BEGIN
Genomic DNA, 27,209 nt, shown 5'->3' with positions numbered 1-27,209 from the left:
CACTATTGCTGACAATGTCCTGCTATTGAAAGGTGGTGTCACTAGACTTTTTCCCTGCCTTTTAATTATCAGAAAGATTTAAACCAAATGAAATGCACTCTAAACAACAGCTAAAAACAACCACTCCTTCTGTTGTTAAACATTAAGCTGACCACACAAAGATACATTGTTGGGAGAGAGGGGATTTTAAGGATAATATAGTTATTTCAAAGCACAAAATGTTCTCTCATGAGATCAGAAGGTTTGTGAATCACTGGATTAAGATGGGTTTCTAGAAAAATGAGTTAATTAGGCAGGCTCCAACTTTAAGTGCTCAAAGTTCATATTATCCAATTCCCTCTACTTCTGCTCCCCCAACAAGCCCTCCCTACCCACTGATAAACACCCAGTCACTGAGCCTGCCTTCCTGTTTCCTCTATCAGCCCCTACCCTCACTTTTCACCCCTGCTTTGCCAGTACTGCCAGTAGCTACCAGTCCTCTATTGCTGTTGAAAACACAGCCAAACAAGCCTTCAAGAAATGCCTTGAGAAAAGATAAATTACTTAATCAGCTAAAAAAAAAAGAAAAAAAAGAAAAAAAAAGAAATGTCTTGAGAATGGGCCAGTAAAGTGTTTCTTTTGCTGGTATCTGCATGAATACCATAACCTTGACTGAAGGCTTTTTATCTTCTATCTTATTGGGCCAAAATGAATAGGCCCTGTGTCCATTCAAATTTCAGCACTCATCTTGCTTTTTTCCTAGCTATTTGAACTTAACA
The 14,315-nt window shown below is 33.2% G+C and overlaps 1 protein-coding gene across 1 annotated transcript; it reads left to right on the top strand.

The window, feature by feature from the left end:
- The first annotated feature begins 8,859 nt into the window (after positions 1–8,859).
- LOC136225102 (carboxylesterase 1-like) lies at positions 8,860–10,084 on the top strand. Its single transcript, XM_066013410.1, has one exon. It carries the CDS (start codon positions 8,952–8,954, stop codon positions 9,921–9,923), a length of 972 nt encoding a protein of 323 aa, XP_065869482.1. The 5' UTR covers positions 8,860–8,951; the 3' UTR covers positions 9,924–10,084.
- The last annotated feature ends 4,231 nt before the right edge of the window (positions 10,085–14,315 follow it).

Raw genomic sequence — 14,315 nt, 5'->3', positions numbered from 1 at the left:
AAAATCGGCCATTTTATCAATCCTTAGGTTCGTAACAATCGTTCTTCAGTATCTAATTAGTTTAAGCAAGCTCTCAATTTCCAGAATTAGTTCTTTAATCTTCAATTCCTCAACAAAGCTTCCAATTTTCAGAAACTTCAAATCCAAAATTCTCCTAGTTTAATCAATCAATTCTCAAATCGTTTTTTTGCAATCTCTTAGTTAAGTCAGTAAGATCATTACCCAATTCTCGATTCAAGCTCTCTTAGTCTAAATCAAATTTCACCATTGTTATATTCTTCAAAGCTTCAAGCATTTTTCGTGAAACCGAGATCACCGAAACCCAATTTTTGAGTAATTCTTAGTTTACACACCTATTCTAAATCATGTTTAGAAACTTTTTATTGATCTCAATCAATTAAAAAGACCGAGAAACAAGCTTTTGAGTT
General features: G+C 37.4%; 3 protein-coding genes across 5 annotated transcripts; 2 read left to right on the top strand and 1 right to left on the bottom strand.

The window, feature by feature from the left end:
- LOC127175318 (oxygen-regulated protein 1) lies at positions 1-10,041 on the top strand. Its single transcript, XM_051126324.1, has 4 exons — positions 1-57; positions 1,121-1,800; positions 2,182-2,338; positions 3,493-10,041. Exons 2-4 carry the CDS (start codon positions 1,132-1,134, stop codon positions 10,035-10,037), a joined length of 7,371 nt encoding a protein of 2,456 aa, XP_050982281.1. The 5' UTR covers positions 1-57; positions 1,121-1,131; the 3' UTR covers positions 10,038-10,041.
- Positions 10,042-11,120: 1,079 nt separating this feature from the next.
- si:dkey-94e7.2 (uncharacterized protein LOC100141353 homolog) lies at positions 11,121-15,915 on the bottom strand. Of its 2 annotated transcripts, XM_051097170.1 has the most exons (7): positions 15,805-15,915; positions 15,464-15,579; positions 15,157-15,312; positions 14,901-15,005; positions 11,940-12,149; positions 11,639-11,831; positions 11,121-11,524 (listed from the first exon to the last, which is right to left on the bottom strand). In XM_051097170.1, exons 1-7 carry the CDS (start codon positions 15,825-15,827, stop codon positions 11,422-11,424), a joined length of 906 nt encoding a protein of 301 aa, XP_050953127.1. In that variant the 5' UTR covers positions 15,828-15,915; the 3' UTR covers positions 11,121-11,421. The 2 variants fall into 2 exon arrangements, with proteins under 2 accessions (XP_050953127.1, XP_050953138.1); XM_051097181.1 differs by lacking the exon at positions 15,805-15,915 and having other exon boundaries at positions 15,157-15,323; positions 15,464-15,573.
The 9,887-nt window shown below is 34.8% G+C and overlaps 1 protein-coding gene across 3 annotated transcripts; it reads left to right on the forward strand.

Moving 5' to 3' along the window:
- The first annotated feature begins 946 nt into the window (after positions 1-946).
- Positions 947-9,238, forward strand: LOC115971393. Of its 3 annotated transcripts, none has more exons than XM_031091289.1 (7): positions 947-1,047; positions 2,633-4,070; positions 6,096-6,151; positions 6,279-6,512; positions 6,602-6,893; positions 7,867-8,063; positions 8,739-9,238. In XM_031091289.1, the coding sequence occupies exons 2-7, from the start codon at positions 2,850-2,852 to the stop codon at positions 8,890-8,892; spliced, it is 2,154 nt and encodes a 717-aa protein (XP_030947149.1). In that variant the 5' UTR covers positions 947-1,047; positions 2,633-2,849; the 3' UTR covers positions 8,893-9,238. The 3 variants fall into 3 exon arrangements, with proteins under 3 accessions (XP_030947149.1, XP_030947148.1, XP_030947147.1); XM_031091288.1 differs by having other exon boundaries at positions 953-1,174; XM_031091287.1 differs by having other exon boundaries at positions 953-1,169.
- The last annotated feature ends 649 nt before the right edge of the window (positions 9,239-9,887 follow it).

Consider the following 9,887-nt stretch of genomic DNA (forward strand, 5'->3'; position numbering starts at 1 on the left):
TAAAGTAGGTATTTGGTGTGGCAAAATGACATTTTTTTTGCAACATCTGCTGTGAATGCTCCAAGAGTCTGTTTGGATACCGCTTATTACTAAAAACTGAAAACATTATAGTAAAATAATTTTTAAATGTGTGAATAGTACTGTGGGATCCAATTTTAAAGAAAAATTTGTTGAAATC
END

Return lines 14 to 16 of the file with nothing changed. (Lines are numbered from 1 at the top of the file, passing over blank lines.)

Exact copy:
- si:dkey-94e7.2 (uncharacterized protein LOC100141353 homolog) lies at positions 11,121-15,915 on the bottom strand. Of its 2 annotated transcripts, XM_051097170.1 has the most exons (7): positions 15,805-15,915; positions 15,464-15,579; positions 15,157-15,312; positions 14,901-15,005; positions 11,940-12,149; positions 11,639-11,831; positions 11,121-11,524 (listed from the first exon to the last, which is right to left on the bottom strand). In XM_051097170.1, exons 1-7 carry the CDS (start codon positions 15,825-15,827, stop codon positions 11,422-11,424), a joined length of 906 nt encoding a protein of 301 aa, XP_050953127.1. In that variant the 5' UTR covers positions 15,828-15,915; the 3' UTR covers positions 11,121-11,421. The 2 variants fall into 2 exon arrangements, with proteins under 2 accessions (XP_050953127.1, XP_050953138.1); XM_051097181.1 differs by lacking the exon at positions 15,805-15,915 and having other exon boundaries at positions 15,157-15,323; positions 15,464-15,573.
The 9,887-nt window shown below is 34.8% G+C and overlaps 1 protein-coding gene across 3 annotated transcripts; it reads left to right on the forward strand.

Moving 5' to 3' along the window: